A bias that adheres to a more liberal or more conservative worldview doesn’t necessarily invalidate the content of a news story. There are important questions like, What is the role of the federal government in the lives of citizens? and How should the United States conduct its economic or foreign policy? I have my opinions and I welcome discussion and debate around these issues, all viewpoints should be represented here. But if there is a viewpoint that is openly antagonistic to facts, rejects science, advocates for voter suppression, and/or caters to bigotry I find it illegitimate. It is by definition, “bad information” and should be rejected by the information literate.

All that is to say, in an effort to appear neutral and unbiased and nonpartisan, Librarians avoided pushing back too hard against the Trump administration’s rhetoric and I think that was a mistake. It hurt our credibility as both information professionals and as a democratic institution. If we are working to counter disinformation we can’t be afraid to explicitly counter disinformation, especially when it’s coming from the White House. I’m old enough to remember when Librarians took an aggressive stance against the Patriot Act over privacy concerns. Where has that energy been the past four years?

Lateral reading and other research skills are pieces of information literacy that educators can use to encourage critical thought. But time to sift through multiple sources and interrogate bias is a privilege many citizens cannot afford. Being an informed citizen shouldn’t require scholarly research. In an equitable democratic society, reliable and trustworthy news should be accessible and obvious. Librarians, champions of community and access, are in the unique position to leverage their community’s trust in them and act as de facto arbiters of information. We should aggressively advocate for ourselves as such.

It is not enough to point patrons to the News Literacy Project, libraries should be the News Literacy Project. Every library system’s social media accounts should look like Steak-Umm’s Twitter feed. We have expertise, we should utilize whatever platforms we have access to and be loud about it. And let's be brave the next time a demagogue runs for president. I miss the halcyon days of Truthiness, I don’t ever want to look back fondly on the quaintness of Alternative Facts.

Tags: Alternative facts, critical thinking, Democracy, information literacy, Public trust

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Comments (3)

Comments (3)

Hi Paris:

Thanks for joining our conversation. I love this: "Being an informed citizen shouldn’t require scholarly research."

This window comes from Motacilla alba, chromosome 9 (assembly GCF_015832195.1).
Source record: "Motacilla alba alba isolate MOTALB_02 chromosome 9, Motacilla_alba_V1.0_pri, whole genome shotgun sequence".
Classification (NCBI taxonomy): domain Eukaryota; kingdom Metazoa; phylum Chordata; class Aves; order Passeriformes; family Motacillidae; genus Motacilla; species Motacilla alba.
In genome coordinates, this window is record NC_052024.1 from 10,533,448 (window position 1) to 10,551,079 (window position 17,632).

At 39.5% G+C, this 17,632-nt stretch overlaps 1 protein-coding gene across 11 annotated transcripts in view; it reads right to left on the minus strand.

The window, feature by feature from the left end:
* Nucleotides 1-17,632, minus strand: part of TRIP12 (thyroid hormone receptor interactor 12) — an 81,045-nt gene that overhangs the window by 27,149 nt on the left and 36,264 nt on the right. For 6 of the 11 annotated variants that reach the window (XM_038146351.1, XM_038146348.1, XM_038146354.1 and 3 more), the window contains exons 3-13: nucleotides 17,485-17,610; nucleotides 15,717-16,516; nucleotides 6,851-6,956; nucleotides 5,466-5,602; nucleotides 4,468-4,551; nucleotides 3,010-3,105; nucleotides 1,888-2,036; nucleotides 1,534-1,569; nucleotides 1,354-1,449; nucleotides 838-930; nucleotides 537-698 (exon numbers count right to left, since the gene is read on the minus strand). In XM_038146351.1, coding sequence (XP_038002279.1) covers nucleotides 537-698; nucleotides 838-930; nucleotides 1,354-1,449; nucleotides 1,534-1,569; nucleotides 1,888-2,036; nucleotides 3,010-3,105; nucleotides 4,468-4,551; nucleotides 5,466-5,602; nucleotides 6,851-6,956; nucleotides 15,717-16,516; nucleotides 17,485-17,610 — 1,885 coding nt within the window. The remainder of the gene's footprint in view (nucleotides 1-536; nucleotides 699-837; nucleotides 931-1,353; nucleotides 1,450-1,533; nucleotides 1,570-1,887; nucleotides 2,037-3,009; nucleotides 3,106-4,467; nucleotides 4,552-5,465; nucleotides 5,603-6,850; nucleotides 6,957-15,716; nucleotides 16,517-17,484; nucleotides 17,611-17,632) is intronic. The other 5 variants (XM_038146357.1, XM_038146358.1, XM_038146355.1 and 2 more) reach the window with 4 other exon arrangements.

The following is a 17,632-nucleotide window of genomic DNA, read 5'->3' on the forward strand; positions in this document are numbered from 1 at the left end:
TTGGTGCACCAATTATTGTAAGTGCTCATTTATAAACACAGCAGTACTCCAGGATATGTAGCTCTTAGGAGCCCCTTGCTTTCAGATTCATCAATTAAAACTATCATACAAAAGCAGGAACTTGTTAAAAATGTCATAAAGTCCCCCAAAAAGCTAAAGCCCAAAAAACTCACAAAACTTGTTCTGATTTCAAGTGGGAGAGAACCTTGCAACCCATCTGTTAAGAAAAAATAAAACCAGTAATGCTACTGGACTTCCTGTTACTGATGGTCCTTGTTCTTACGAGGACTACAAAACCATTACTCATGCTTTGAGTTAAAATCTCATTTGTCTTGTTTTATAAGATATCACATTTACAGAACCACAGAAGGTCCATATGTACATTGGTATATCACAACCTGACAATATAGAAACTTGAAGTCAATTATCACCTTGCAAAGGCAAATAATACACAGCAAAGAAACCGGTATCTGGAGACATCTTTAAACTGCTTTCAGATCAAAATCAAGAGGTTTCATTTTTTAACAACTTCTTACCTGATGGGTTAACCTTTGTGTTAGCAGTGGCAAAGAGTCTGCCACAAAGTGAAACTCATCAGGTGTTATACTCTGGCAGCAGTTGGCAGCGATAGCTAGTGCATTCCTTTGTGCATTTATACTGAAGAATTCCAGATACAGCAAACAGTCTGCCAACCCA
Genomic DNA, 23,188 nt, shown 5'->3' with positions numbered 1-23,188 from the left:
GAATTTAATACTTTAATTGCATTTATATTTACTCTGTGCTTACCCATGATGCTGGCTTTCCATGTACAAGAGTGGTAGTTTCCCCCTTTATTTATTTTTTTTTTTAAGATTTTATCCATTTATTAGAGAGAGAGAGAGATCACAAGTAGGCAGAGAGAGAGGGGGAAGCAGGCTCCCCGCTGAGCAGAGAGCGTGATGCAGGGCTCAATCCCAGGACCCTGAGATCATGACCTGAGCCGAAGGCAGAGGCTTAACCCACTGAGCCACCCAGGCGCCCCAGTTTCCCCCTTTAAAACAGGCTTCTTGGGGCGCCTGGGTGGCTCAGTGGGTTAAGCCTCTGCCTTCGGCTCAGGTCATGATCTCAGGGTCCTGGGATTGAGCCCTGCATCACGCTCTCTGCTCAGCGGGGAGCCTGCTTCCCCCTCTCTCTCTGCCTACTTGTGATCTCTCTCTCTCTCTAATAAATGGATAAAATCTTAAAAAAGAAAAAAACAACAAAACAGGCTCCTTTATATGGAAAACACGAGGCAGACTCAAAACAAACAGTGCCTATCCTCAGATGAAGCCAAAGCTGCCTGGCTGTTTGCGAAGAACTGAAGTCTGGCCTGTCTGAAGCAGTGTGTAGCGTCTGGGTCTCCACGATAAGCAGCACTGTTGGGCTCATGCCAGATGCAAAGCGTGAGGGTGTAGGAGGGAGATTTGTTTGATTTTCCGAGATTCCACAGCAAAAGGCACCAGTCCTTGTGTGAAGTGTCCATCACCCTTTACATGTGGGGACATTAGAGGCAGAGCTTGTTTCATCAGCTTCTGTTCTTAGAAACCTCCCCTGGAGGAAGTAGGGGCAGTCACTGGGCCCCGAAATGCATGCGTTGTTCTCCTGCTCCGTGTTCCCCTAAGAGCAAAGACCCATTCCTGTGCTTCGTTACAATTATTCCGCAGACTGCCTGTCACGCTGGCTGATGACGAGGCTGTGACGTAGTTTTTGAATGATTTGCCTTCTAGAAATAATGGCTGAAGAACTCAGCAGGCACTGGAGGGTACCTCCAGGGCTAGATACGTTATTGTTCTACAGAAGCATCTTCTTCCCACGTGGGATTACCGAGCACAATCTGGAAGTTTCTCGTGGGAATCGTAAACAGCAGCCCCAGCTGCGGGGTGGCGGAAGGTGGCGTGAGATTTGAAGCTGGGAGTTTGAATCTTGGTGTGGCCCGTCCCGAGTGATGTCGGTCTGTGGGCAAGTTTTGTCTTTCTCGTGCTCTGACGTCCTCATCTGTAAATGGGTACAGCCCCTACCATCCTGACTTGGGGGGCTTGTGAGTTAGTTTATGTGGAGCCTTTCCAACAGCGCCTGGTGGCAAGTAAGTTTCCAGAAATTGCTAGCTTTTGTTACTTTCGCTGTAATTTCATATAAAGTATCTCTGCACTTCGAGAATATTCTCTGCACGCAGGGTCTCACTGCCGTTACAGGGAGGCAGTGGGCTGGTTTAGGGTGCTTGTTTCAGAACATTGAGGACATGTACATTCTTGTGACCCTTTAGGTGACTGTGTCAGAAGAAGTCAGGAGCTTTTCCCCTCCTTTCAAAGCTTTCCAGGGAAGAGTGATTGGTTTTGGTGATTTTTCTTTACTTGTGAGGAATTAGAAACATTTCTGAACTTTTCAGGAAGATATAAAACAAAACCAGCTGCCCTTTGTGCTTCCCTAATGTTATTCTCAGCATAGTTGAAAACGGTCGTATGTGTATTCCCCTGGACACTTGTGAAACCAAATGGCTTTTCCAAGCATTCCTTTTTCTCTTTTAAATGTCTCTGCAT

What are the steps a librarian/library needs to take to become the de facto arbiters of information?

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It has a lot to do with perception and trust, and that can be affected on a large scale and a small scale.

At the local level, this means building trust within the communities we serve and then leveraging that trust to push our literacy agenda. I thought Ling J’s post about building trust was excellent. Many folks already have some amount of trust in their local public library and will turn to us when they need help finding a specific piece of information or need to do in depth research. We can build on that by being active and visible members of our communities, participating in events, partnering with local organizations, etc.

Jessie S made some keen observations about social media in their post about effectively using tools. Much like visibly participating in physical community events can build trust, active social media accounts can achieve the same results online. By building rapport and reliability on our Facebook pages and Twitter feeds, we will have a positive reputation when we weigh in on discourse.

On a national level, we have organizations like News Literacy Project and NewsGuard doing great work promoting information literacy. NewsGuard’s website boasts about how librarians all over the country use their browser extension. Which is great, because it’s great. They also mention the many journalists they employ as analysts, and their advisory board is a very impressive roster- however they aren’t librarians. It would go a long way for our credibility as information literacy experts if we were actively participating in the production of these tools.

For every person I meet that believes public libraries are essential pieces of a healthy democracy, there are two who think we’re irrelevant. ALA has the “Libraries Transform” campaign which is a pretty good expression of the ways we contribute to our communities. This is the sort of campaign that could be pushed further, and could really influence public perception with more exposure, much like Alexandra L’s post describes.


I cannot agree more that "alternative fact" and the newer "alternative reality" are terrible terms that need to never be used. By even including the word fact it seems to give legitimacy to the lie.